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Now Facebook claims gospel video is ‘political’


Facebook has in recent months been trying to find some way to identify the messages it dislikes, so that they can be restricted.

Not without some spectacular failures, such as when it removed a post recently that consisted almost entirely of text from the Declaration of Independence.

Now it’s targeted a gospel video.

According to a report at WRAL, it was part of Facebook’s “recent crackdown on advertising it considers political.”

“Last month, Zion’s Joy!, a vocal ensemble from Indianapolis, posted a video to its Facebook page for a new song, ‘What Would Heaven Look Like.’ The video opens with images of strife and protests – including scenes of demonstrators in Charlottesville, Virginia – as the group sings lines including, ‘I know it might feel like this trouble will stay, but this world will soon fade away,’” the report said.

Robert Stevenson, founder, said in the report, “We want to touch people’s hearts and let people know that we can do better than the world is doing right now,”

But when the musical group wanted to promote the video by paying Facebook for a “boost,” things went wrong.

One of those algorithms used by the social media company flagged it.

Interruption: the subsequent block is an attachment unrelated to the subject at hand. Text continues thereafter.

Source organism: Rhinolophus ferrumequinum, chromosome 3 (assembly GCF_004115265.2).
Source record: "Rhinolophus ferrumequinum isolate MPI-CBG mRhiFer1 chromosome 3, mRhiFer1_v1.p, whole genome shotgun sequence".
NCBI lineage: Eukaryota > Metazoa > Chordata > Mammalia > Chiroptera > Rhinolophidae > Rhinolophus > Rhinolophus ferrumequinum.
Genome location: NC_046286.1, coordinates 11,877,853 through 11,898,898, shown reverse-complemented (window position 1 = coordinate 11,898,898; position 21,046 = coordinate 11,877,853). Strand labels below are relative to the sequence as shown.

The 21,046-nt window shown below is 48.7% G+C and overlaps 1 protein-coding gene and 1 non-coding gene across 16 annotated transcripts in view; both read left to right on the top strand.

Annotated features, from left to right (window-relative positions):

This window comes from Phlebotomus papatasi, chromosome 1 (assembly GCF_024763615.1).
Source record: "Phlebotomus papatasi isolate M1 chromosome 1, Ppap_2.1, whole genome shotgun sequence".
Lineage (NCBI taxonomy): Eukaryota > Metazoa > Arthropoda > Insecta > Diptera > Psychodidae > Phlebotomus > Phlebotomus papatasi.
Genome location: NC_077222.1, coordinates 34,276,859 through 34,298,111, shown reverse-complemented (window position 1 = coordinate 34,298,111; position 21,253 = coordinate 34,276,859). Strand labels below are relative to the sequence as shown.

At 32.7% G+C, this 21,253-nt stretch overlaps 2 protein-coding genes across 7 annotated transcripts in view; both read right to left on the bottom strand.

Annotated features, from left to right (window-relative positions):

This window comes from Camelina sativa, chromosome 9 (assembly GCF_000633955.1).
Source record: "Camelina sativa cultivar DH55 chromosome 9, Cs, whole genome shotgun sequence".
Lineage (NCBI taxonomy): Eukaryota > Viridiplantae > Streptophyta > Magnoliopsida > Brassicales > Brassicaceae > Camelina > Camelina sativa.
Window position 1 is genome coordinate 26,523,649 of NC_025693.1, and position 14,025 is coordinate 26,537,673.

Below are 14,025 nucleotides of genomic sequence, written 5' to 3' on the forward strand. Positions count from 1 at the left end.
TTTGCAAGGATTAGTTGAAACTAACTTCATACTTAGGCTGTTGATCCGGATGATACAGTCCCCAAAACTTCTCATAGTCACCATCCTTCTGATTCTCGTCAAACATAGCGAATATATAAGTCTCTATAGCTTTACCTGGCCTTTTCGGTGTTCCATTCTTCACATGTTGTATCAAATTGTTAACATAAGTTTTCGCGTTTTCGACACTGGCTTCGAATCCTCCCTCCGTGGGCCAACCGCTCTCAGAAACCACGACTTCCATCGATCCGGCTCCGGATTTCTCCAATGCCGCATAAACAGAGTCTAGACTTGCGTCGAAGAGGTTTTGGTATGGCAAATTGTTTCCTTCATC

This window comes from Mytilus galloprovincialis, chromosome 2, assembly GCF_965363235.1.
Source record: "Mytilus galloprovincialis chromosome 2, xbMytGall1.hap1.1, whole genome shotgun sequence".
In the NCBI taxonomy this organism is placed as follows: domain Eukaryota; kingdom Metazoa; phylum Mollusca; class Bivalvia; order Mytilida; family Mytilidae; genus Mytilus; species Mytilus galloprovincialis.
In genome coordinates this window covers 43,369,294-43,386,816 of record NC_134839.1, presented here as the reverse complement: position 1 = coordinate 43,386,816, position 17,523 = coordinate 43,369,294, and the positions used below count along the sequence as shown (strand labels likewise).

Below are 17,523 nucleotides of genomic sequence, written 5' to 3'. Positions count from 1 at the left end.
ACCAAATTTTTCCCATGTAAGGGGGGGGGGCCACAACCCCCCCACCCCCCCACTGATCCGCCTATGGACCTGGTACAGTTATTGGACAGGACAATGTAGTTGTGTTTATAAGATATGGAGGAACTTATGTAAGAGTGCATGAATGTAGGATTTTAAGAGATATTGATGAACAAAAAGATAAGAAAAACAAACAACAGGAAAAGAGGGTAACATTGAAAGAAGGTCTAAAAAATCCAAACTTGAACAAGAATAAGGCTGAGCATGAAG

Blocked it.

The fact is, the song imagines all people praising God and a world where bigotry and hate are absent.

Eventually, Facebook admitted its mistake and said the post was restored.

But WRAL reported it was part of Facebook’s “political ad policy” which requires inclusion of information about who paid for it.

The report said, “The removal of the video is only the latest example of how Facebook’s rules for identifying political content – tightened in the wake of political pressure over the company’s role in the 2016 presidential election – have labeled various forms of content as political, stirring objections from users and publishers.”

For example, the New York Times has complained its paid promotions for its reporting on politics themselves have been treated as political ads.

It was just days earlier that the Declaration was in Facebook’s bull’s-eye.

The removal confirmed the inability of Facebook’s system to tell the difference between “white nationalist ravings” and the “writing of Thomas Jefferson,” a report in Reason said.

The excerpt, which had been posted by a small community newspaper in Texas, “violated the social media site’s policies against hate speech,” reported Reason.

Reason said that since June 24, the Liberty County Vindicator of Liberty County, Texas, had been sharing daily excerpts from the Declaration in the run up to July Fourth.

“The idea was to encourage historical literacy among the Vindicator’s readers,” Reason reported, noting the first nine such posts of the project went up without incident.

However, the paper’s managing editor, Casey Stinnett, noted that part 10 did not appear.

The Vindicator received a notice from Facebook saying that the post “goes against our standards on hate speech.”

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